How to plan your babymoon

Babymoon destinations can be anywhere you'll feel comfortable, from tropical beaches to historic European villages, from local national parks to a relative's house.

Pregnant woman getting a hug from partner
Photo credit: iStock

What is a babymoon?

A babymoon is basically a last hurrah before your baby comes. The name is a play on honeymoon, but instead of a vacation you take after getting married, a babymoon is a vacation you take before your little one arrives. It's both an homage to your life pre-baby and a way to celebrate the onesie-filled road ahead.

If this is your first baby, a babymoon sets aside time for you and your partner to have the romantic alone time you'll crave when you have a demanding new family member. If this is a subsequent pregnancy, a babymoon offers your family a moment to cherish how far you've come together. It can be a time to bond, relax, have an adventure, tick off an item on your bucket list, or just be free to be on your own luxurious schedule.

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Babymoon destinations

Ideas for where to go and what to do are limited only by your imagination – and what your healthcare provider cautions against. Before planning any trip, make sure to get clearance from your provider, and check with the Centers for Disease Control's (CDC's) travel advice for pregnant womenOpens a new window.

Destinations overseas can be exciting. Tropical beaches, unfamiliar cuisine, centuries-old towns, and historic attractions are alluring. But keep in mind your comfort level on long and perhaps cramped flights, and consider whether you'll have the energy to do everything you'd like.

Locations closer to home can be memorable too. Rent a home in a nearby town and act like a tourist.

If a road trip is your thing, consider renting an RV, which offers more room to stretch out and a way to take easy bathroom breaks. With an RV, you can zoom along historic Route-66, venture to national monuments along the East Coast, explore the Pacific Northwest, or visit a string of family and friends anywhere in between.

You might like to do nothing once you get to your destination – all-inclusive resorts are designed for this type of pampering. Or you might feel strong and energetic enough to go museum hopping, sightseeing, hiking, or even kayaking.

Many pregnant women enjoy the weightless feeling of being in water, so consider a beach or lake vacation, or find a hotel with a pool. If you want to be outdoors but not rough it, consider glamping, which marries the basic comforts of a hotel with the most-loved aspects of camping.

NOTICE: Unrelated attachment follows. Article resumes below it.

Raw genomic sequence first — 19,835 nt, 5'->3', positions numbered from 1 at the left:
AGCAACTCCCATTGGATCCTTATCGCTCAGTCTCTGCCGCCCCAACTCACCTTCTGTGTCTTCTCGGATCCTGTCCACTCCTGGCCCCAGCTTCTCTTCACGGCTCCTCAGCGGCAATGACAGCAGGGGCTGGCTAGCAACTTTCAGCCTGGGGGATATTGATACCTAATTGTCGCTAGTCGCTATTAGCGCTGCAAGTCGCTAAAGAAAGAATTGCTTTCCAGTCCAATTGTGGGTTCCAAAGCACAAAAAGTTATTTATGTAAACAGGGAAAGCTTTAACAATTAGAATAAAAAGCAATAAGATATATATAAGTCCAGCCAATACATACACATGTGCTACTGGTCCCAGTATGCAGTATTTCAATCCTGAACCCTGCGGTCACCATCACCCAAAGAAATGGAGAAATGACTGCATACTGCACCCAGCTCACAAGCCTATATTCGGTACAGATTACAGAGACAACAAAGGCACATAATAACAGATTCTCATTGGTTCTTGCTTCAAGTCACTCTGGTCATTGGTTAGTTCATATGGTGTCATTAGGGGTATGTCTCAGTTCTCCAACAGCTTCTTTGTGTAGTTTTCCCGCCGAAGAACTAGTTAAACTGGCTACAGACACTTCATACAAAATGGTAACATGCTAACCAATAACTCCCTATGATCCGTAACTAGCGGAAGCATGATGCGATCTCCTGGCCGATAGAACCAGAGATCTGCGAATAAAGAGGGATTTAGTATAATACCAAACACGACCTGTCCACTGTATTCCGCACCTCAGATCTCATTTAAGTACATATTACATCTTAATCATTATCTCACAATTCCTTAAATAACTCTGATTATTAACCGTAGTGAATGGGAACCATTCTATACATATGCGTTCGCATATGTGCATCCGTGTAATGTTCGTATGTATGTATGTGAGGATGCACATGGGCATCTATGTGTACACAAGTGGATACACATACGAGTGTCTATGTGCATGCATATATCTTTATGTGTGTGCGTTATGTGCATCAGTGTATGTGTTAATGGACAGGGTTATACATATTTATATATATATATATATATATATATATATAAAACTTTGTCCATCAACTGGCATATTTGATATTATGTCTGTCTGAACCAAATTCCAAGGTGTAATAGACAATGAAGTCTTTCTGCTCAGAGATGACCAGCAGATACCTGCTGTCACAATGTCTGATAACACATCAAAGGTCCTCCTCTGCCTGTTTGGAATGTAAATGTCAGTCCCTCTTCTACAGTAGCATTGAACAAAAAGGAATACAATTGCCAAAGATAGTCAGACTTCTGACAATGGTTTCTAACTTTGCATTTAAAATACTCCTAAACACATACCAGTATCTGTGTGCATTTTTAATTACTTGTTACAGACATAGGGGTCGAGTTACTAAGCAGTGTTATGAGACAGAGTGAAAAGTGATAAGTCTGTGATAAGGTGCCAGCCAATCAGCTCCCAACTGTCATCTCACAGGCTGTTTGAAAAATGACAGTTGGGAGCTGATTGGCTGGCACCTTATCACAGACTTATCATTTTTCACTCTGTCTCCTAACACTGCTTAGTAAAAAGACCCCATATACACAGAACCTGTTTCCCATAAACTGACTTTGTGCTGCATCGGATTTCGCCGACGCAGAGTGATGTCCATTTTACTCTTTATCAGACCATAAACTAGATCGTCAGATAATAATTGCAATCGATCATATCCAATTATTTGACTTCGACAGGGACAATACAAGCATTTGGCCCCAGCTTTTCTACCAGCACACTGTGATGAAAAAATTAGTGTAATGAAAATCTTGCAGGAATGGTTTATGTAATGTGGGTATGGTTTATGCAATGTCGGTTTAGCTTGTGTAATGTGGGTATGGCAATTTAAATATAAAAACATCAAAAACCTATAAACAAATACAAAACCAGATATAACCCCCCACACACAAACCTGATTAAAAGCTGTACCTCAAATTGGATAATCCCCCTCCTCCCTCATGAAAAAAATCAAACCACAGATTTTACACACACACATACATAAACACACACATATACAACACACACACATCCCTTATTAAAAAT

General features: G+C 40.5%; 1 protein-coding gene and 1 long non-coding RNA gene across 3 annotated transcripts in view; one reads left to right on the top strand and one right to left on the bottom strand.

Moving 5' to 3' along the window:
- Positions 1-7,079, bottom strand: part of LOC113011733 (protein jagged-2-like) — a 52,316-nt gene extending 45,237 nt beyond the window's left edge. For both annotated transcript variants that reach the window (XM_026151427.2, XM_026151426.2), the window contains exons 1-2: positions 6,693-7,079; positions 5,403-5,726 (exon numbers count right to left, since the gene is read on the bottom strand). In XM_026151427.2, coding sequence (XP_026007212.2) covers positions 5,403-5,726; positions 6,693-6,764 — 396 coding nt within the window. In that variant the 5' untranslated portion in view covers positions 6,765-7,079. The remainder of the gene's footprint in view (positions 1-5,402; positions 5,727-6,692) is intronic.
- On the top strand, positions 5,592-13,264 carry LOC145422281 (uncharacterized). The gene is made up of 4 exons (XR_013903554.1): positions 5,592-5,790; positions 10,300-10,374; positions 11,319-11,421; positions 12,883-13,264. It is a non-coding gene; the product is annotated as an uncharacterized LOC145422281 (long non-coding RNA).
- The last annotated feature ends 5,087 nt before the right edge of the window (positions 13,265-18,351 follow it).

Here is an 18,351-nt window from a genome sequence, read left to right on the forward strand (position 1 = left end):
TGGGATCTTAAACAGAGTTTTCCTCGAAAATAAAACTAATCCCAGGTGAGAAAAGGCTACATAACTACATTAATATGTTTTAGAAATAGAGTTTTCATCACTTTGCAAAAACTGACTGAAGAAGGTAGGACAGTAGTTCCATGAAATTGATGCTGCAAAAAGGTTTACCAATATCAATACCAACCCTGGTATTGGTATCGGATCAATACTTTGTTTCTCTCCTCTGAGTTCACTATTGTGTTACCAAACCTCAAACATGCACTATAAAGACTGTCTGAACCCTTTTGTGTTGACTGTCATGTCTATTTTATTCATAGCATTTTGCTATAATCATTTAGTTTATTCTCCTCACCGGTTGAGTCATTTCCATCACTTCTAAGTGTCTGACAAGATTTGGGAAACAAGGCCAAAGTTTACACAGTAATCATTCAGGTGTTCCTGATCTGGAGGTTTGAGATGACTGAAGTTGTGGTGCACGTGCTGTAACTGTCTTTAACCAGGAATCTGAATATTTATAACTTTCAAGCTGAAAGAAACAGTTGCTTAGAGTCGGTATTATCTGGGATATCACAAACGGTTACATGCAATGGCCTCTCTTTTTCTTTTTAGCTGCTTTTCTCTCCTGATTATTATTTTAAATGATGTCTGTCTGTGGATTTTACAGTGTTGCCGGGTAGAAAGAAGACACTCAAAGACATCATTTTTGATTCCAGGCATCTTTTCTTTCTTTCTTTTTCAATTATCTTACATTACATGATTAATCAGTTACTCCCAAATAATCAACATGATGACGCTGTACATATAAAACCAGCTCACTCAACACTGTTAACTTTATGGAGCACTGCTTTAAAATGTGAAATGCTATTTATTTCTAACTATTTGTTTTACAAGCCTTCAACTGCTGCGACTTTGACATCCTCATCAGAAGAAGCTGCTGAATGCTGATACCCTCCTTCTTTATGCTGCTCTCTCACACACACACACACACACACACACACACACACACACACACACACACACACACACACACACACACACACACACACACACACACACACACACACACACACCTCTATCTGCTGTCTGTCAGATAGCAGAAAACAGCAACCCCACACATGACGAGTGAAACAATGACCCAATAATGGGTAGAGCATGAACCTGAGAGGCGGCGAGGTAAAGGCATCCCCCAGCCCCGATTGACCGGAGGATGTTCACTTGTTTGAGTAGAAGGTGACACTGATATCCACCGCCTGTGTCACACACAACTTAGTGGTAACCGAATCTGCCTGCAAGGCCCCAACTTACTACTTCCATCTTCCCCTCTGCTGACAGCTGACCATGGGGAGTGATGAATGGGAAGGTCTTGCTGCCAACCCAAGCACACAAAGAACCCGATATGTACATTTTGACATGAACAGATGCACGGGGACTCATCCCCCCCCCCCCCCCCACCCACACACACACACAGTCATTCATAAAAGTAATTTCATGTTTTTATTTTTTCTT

If you have wonderful relatives who will pamper you, consider a visit. Or, there's also no shame in a staycation. Sleep in, order from a food-delivery service, and binge-watch your favorite shows.

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Babymoon do's and don'ts

Having a safe and comfortable babymoon can take some planning. Here are some key things to consider, and do's and don'ts for your trip from moms in the BabyCenter Community.

Do: Plan for the weather where you're going

Pregnancy throws your inner thermostat out of whack, and you may be running hot. Consider whether you'll be comfortable vacationing in a warm-weather climate and how you'll cool off.

"My husband and I went to New York in December. I was still in my first trimester and the hot flashes had just set in, so the cold weather didn't slow me down."

"We went to my stepdad's beach house, and we had to pump up the air-conditioner the whole time. Staying cool while pregnant was a must for me."

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Don't: Overdo it

You're growing a person – so don't feel obligated to keep up your pre-pregnancy pace.

"Be careful about visiting a busy city. It's really stressful trying to catch the subways, and all the walking brought on contractions. It was too much for my pregnant body."

"The day after we found out we were pregnant, we left for a trip to Japan to do some sightseeing and visit friends and family. The only problem was that I was so tired I could have taken a nap on the sidewalk."

Do: Think about what you'll eat at your destination

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Food can make or break a trip, and when you're pregnant it's especially important to have nutritious meals and snacks that appeal.

"I went to Las Vegas. All-you-can-eat buffets are a pregnant woman's dream come true."

"I was in Brazil in my 24th week, and eating was a problem. I needed to eat smaller meals throughout the day, which wasn't always possible. And some of the food didn't agree with my system."

Do: Consider a day trip

A short trip may be just what the doctor ordered. It can be easier and more relaxing, with less travel time and packing involved.

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"My husband and I took two short trips to different spots in California, where we live. It was great for the two of us to relax and get away from work, doctors' appointments, childbirth classes, and preparing the nursery."